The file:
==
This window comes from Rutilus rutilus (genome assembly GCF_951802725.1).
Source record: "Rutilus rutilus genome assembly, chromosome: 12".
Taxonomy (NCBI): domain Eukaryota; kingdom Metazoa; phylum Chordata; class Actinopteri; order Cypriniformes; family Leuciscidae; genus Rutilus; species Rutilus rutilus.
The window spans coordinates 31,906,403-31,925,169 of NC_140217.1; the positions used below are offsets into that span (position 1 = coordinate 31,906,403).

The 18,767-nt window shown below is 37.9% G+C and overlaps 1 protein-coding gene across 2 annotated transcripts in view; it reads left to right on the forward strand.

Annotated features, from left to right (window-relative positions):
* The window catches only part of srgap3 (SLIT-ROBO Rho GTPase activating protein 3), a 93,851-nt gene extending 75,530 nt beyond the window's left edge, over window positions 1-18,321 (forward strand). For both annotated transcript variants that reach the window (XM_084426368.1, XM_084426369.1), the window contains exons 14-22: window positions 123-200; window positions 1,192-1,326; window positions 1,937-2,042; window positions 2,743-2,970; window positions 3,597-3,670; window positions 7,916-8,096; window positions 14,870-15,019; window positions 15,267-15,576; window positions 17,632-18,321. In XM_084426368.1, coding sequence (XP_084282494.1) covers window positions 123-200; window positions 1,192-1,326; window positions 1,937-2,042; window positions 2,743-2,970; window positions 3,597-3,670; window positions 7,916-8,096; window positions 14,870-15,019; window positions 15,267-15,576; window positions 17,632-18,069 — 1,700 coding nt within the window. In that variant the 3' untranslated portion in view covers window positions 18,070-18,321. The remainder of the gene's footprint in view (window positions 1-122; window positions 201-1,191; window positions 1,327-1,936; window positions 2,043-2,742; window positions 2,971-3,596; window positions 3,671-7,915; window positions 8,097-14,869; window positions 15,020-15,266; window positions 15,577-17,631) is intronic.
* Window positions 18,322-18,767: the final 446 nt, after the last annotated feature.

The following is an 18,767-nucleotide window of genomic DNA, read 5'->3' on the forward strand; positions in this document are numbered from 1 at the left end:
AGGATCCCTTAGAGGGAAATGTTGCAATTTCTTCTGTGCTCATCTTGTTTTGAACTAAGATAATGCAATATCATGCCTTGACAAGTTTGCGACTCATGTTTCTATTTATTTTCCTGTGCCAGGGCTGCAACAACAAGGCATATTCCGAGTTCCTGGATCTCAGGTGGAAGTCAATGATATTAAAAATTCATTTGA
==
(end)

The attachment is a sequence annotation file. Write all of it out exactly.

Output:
This window comes from Rutilus rutilus (genome assembly GCF_951802725.1).
Source record: "Rutilus rutilus genome assembly, chromosome: 12".
Taxonomy (NCBI): domain Eukaryota; kingdom Metazoa; phylum Chordata; class Actinopteri; order Cypriniformes; family Leuciscidae; genus Rutilus; species Rutilus rutilus.
The window spans coordinates 31,906,403-31,925,169 of NC_140217.1; the positions used below are offsets into that span (position 1 = coordinate 31,906,403).

The 18,767-nt window shown below is 37.9% G+C and overlaps 1 protein-coding gene across 2 annotated transcripts in view; it reads left to right on the forward strand.

Annotated features, from left to right (window-relative positions):
* The window catches only part of srgap3 (SLIT-ROBO Rho GTPase activating protein 3), a 93,851-nt gene extending 75,530 nt beyond the window's left edge, over window positions 1-18,321 (forward strand). For both annotated transcript variants that reach the window (XM_084426368.1, XM_084426369.1), the window contains exons 14-22: window positions 123-200; window positions 1,192-1,326; window positions 1,937-2,042; window positions 2,743-2,970; window positions 3,597-3,670; window positions 7,916-8,096; window positions 14,870-15,019; window positions 15,267-15,576; window positions 17,632-18,321. In XM_084426368.1, coding sequence (XP_084282494.1) covers window positions 123-200; window positions 1,192-1,326; window positions 1,937-2,042; window positions 2,743-2,970; window positions 3,597-3,670; window positions 7,916-8,096; window positions 14,870-15,019; window positions 15,267-15,576; window positions 17,632-18,069 — 1,700 coding nt within the window. In that variant the 3' untranslated portion in view covers window positions 18,070-18,321. The remainder of the gene's footprint in view (window positions 1-122; window positions 201-1,191; window positions 1,327-1,936; window positions 2,043-2,742; window positions 2,971-3,596; window positions 3,671-7,915; window positions 8,097-14,869; window positions 15,020-15,266; window positions 15,577-17,631) is intronic.
* Window positions 18,322-18,767: the final 446 nt, after the last annotated feature.

The following is an 18,767-nucleotide window of genomic DNA, read 5'->3' on the forward strand; positions in this document are numbered from 1 at the left end:
AGGATCCCTTAGAGGGAAATGTTGCAATTTCTTCTGTGCTCATCTTGTTTTGAACTAAGATAATGCAATATCATGCCTTGACAAGTTTGCGACTCATGTTTCTATTTATTTTCCTGTGCCAGGGCTGCAACAACAAGGCATATTCCGAGTTCCTGGATCTCAGGTGGAAGTCAATGATATTAAAAATTCATTTGA